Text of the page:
Teaching Skills Needed for Effective Mand Training

One can accomplish training mand skills in some children through employing some rather simple procedures. Of course most of us have learned to ask for what we want through informal interactions with our parents and others at a very early age. No one set out to teach us to mand. Most infants acquire mands with no formal training. However, for children who present deficits in mand acquisition, special teaching which employs a careful analysis of several variables may be required. Teaching students with autism to use mands effectively may require a fairly complex set of instructional behaviors.

Teachers who are involved in the instruction of mand skills will perform best if they have acquired an in-depth knowledge of basic verbal behavior and advanced verbal behavior. Teachers will need to know how to differentiate mands from other forms of verbal behavior. It is also important to be able to identify sources of control (antecedents and consequences) related to specific verbal behavior. This means being able to determine events that occur just prior to the child speaking (e.g. was there some stimulus present that evoked the behavior or did the behavior follow from conditions of deprivation?) This means the teacher should be able to tell if a behavior is under the control of a discriminative stimulus or under the control of a motivative operation or, as is most often the case, under conditions of multiple control (both SDs and MO present.)

Those who are involved in the mand training process, then, need to have a wide background in the basic tool set of behavior analysis. The behavioral principles needed by teachers to effectively teach mands to children with autism include:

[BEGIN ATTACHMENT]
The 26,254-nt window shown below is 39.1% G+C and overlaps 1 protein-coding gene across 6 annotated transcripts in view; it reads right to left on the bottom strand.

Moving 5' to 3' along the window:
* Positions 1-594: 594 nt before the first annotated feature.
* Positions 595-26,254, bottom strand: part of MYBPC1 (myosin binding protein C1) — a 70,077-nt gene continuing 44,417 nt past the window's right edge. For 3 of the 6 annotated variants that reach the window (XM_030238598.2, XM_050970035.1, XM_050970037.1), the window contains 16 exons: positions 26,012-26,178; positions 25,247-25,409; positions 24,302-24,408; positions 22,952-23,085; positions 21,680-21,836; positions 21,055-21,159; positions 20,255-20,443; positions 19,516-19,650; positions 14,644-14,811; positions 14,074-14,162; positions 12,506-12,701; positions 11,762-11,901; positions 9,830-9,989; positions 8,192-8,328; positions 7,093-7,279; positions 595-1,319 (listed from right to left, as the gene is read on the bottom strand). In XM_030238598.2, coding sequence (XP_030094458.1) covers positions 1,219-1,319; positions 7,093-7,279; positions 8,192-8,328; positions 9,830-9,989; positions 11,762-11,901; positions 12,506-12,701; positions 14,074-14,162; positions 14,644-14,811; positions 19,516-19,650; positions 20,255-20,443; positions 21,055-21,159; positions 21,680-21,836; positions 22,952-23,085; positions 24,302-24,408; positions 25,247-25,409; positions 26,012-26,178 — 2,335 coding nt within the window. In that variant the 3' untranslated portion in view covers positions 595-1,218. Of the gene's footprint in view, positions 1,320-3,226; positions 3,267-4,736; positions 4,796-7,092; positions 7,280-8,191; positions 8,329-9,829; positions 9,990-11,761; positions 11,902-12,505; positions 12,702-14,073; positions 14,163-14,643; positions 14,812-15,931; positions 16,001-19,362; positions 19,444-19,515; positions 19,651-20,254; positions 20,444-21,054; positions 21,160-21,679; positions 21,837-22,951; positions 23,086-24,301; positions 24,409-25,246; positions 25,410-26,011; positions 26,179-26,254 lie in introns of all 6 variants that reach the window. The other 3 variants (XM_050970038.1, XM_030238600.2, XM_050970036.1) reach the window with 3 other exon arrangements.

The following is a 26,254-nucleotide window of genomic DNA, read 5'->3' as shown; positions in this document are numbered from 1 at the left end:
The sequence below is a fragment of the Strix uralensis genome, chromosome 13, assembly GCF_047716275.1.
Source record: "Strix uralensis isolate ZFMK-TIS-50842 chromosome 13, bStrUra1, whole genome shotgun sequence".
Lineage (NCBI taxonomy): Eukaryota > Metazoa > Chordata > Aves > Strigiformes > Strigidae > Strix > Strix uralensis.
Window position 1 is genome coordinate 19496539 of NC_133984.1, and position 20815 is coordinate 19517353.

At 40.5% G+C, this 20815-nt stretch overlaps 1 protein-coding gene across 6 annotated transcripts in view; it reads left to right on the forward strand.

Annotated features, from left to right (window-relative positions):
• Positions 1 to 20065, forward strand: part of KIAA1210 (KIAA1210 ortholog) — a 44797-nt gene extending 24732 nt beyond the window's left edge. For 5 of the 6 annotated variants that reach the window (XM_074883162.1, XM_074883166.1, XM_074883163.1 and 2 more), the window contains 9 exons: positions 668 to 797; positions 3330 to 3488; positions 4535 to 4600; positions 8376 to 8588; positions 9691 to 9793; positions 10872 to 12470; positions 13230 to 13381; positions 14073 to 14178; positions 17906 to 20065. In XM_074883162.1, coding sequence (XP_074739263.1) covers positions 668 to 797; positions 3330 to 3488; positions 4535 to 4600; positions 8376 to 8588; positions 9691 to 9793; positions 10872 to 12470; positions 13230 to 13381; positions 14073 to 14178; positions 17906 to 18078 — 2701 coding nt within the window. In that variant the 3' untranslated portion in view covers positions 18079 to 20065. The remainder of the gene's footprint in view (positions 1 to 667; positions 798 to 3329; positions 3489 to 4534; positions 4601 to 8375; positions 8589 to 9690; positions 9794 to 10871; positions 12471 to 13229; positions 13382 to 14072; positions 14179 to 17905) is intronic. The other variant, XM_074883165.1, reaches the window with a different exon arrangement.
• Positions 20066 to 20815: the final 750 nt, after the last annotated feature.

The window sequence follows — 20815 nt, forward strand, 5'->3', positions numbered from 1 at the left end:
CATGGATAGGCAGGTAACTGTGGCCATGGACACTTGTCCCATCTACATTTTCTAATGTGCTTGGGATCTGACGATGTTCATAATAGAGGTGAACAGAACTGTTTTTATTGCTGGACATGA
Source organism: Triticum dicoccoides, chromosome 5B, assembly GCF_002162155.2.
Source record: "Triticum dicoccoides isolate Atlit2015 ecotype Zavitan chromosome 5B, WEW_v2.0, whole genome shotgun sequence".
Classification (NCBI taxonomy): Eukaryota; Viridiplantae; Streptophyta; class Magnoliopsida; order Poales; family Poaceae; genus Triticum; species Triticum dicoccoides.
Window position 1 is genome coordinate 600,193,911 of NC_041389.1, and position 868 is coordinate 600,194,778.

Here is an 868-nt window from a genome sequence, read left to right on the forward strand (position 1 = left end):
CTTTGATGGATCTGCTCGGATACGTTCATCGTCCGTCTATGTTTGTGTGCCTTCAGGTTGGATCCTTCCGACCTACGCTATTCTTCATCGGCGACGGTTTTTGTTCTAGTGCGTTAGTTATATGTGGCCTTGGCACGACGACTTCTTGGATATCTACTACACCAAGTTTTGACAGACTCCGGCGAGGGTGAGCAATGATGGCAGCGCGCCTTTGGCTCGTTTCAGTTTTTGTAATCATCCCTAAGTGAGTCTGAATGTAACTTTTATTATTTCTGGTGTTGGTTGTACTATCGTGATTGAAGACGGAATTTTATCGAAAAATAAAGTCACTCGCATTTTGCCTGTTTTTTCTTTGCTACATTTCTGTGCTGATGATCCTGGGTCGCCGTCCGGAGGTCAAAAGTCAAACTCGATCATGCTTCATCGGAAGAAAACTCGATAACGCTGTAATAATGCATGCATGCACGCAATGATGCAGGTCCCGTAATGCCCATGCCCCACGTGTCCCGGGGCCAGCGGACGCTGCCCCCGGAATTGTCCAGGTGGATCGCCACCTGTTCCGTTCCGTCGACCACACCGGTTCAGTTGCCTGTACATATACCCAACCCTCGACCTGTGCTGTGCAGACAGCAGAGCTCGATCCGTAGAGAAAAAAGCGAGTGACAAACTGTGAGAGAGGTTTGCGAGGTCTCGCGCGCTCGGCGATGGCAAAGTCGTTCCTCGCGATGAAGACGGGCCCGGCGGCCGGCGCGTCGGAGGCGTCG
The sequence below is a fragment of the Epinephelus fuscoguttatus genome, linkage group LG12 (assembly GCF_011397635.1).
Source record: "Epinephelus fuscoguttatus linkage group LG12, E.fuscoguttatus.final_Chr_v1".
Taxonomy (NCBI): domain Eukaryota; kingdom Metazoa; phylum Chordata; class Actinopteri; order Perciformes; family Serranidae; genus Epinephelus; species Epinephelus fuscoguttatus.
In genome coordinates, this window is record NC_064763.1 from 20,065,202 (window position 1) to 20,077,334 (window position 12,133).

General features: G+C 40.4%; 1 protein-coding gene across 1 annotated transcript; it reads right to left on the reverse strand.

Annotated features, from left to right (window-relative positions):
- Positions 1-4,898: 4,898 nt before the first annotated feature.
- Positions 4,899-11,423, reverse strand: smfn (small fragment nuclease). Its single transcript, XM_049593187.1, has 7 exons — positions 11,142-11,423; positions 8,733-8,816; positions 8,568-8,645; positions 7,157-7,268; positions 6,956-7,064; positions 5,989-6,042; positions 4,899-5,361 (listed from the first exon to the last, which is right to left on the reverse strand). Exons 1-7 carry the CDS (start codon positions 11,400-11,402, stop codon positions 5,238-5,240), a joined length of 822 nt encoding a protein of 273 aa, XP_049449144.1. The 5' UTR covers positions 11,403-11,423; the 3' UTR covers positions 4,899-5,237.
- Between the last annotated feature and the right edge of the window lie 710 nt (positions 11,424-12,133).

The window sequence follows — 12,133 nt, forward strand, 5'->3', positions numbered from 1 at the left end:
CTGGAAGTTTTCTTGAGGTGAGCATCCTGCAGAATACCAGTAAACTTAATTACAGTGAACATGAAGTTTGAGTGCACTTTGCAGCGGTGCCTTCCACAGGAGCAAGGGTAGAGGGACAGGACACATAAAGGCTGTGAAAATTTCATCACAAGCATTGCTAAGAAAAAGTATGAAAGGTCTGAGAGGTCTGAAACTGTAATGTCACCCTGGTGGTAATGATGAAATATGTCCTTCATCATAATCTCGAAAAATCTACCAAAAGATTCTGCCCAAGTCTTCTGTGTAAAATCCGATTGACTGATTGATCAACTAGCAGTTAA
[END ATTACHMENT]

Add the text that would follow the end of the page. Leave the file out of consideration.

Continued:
Behavior Analysis Skills Needed by Teachers to Effectively Teach Mands

  • Stimulus control procedures (SD and MOs)
  • Prompting and prompt fading
  • Shaping
  • Differential reinforcement
  • Data management and data based decision making
  • Functional analysis of non-verbal and verbal behavior
  • Instructional control
  • Instructional design
  • Contriving and capturing motivation
  • Transfer of technology: ability to train others through guided practice, etc

When teaching some children, an in-depth knowledge of the behavioral principles may not be necessary. However, in order to problem solve and detect reasons for absent or defective mand patterns, someone involved with the child’s program will need to have such skills in their repertoire.

The teaching of mands is a dynamic process. Teachers need to be alert to subtle changes in student behavior. They need to be able to discriminate the behaviors that indicate that an item or activity has value or has lost its value. Manipulating the environment to promote such motivation is an essential skill. Mand training requires that students have fun with this process. The act of making instruction fun for the student may involve significant effort on the part of the instructor. Teaching mands will involve teacher stamina. One cannot teach mands through a passive approach, an enthusiastic approach is often required, especially when working with students who may not have many known reinforcers. Sometimes, mand training can be a physically exhausting process.